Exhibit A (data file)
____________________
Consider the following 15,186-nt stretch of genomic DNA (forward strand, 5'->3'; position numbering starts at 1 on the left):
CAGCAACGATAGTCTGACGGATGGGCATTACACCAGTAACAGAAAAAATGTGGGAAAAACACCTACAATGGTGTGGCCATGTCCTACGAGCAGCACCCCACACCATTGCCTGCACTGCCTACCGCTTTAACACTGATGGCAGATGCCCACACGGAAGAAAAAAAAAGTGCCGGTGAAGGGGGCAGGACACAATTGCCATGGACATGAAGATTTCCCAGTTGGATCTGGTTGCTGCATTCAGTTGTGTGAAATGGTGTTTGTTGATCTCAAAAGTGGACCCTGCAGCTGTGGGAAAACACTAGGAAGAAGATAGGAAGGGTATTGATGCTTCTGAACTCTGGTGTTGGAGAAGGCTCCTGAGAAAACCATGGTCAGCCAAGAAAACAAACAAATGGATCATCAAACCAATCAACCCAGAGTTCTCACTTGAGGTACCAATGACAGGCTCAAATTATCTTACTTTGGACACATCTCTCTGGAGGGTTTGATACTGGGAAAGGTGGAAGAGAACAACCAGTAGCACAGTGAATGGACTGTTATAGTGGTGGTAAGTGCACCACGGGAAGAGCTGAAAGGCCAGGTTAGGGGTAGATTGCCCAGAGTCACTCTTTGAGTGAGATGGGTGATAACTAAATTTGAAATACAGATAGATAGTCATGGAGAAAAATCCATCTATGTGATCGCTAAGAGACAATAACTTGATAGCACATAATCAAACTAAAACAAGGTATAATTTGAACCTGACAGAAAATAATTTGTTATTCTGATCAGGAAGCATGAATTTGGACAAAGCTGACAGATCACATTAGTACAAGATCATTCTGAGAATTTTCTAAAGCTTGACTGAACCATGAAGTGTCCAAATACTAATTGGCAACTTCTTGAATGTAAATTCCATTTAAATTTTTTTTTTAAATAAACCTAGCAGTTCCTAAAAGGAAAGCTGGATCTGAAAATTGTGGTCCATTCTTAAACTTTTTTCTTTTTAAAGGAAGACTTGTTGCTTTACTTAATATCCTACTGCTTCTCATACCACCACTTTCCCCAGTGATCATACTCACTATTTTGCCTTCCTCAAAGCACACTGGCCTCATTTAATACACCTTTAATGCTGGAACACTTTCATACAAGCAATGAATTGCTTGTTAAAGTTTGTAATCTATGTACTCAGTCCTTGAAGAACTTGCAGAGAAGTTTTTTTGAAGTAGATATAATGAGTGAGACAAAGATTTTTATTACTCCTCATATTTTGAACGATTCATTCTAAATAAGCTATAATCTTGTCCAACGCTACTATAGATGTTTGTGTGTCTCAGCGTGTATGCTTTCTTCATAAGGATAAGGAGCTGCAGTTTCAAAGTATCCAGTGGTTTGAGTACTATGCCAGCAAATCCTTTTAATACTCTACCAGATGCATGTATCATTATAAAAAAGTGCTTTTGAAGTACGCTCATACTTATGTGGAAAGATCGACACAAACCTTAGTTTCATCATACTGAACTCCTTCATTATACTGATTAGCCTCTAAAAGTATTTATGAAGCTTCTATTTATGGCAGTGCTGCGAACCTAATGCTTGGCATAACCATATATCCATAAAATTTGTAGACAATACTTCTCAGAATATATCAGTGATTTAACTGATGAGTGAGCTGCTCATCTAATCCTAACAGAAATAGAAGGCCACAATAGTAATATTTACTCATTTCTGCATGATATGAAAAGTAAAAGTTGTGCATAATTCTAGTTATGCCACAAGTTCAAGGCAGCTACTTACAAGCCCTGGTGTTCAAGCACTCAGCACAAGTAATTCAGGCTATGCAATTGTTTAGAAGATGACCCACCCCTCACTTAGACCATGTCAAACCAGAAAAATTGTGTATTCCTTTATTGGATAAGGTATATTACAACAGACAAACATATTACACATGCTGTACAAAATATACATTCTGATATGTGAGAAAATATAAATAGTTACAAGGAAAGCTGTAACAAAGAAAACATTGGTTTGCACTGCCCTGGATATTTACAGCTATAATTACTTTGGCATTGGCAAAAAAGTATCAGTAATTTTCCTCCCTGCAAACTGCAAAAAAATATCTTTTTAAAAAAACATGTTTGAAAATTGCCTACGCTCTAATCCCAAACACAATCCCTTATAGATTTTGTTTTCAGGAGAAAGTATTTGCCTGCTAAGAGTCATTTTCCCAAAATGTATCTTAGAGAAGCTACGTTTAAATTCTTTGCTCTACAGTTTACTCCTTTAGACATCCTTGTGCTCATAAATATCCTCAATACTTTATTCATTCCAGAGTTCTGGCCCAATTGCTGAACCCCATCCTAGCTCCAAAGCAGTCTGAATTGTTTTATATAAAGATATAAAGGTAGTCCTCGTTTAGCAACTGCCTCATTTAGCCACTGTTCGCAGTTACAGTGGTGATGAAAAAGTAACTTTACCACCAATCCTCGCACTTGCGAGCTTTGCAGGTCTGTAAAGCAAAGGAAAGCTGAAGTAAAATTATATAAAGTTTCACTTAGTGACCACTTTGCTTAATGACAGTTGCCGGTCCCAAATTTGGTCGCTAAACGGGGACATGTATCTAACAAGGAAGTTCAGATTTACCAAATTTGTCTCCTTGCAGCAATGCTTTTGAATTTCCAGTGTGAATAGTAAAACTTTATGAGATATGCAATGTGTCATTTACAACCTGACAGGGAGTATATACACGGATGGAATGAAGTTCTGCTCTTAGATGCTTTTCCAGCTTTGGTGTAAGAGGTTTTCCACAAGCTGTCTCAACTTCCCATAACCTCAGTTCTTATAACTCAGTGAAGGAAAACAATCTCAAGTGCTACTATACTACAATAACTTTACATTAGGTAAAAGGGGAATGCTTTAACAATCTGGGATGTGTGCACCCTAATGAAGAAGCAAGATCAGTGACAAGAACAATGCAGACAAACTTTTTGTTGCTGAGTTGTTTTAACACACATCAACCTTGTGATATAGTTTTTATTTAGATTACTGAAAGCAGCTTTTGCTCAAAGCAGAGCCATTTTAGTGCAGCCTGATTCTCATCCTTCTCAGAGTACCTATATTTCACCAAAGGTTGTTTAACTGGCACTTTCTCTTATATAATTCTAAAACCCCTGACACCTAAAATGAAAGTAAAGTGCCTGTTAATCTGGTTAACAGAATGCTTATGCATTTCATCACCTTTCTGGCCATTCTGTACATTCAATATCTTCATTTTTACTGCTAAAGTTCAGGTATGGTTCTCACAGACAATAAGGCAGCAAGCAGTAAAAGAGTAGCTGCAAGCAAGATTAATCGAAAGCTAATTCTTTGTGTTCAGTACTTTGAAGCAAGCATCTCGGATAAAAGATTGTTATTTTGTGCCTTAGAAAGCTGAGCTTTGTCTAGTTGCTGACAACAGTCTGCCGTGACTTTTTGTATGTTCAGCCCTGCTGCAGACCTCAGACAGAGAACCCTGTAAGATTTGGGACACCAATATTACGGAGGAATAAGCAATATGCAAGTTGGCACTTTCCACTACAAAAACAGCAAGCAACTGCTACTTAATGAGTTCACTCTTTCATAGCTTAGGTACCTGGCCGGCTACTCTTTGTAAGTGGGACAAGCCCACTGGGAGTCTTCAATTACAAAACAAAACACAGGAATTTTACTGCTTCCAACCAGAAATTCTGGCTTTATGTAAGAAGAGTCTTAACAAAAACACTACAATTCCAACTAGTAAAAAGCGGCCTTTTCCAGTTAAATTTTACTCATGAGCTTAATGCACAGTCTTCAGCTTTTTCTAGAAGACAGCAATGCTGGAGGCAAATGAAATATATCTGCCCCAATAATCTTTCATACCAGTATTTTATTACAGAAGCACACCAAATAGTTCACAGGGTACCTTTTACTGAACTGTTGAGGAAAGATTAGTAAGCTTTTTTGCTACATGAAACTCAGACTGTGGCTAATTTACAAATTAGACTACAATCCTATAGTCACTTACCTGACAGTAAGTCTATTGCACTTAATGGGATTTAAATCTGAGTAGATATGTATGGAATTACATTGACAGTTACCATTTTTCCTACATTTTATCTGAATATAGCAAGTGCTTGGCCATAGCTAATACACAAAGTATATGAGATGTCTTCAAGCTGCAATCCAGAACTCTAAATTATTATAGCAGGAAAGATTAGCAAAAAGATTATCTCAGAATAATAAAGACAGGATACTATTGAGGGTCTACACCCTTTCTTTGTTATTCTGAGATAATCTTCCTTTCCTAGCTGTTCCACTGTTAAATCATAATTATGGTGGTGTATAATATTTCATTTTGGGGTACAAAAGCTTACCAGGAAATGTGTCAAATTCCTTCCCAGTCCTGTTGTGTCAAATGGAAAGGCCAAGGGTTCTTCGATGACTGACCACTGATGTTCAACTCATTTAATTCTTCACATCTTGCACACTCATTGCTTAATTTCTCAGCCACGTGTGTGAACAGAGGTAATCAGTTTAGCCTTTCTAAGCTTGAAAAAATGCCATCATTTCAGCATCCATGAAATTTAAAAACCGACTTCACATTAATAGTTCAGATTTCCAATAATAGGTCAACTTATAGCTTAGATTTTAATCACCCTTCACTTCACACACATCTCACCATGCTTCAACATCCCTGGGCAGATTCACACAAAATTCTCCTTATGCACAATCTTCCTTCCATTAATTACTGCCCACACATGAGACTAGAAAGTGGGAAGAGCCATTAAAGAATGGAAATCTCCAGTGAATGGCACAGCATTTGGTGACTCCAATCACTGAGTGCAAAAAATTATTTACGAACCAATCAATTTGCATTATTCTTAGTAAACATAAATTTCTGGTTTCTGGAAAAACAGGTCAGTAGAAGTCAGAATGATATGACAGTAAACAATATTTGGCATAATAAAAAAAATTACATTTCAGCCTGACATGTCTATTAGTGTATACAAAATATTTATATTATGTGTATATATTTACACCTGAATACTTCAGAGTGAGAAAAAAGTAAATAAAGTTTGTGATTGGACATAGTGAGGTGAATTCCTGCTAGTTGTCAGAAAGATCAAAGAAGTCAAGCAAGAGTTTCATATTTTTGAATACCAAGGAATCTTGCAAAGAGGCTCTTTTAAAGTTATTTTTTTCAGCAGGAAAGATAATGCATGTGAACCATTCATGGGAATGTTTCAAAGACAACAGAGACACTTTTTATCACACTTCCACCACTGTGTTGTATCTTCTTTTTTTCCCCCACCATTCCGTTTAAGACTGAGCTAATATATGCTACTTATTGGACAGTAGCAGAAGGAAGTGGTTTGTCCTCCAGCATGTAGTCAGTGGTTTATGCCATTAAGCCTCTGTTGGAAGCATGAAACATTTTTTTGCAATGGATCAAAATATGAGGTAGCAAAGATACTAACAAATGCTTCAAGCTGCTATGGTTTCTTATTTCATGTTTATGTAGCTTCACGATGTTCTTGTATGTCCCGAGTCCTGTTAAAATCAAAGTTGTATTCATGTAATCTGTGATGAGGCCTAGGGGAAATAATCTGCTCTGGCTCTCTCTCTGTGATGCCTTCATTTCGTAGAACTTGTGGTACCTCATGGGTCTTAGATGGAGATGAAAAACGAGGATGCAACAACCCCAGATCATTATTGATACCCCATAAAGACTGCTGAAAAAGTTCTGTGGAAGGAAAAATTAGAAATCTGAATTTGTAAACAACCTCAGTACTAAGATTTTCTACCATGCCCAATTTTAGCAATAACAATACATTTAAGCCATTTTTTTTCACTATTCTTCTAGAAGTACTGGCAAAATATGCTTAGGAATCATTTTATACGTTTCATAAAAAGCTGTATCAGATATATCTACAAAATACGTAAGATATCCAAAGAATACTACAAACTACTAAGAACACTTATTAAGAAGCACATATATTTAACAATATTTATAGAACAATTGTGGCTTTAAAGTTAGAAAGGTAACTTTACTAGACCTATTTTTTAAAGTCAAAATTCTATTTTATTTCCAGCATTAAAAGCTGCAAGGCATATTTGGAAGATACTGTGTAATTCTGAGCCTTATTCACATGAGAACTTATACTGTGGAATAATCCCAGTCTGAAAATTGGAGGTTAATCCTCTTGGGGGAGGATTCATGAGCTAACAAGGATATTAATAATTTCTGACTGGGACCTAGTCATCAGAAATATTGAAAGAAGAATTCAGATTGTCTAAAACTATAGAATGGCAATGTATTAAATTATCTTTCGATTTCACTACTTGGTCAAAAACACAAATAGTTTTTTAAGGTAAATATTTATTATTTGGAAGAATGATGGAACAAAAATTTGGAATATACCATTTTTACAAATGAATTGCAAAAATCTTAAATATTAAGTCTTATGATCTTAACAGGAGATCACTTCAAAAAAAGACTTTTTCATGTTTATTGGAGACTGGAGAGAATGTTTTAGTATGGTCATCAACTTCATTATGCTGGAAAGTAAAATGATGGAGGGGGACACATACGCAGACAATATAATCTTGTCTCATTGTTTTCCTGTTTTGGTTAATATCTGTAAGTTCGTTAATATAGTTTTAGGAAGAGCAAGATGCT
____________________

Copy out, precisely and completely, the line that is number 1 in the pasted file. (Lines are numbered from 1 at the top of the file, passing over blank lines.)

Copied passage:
Consider the following 15,186-nt stretch of genomic DNA (forward strand, 5'->3'; position numbering starts at 1 on the left):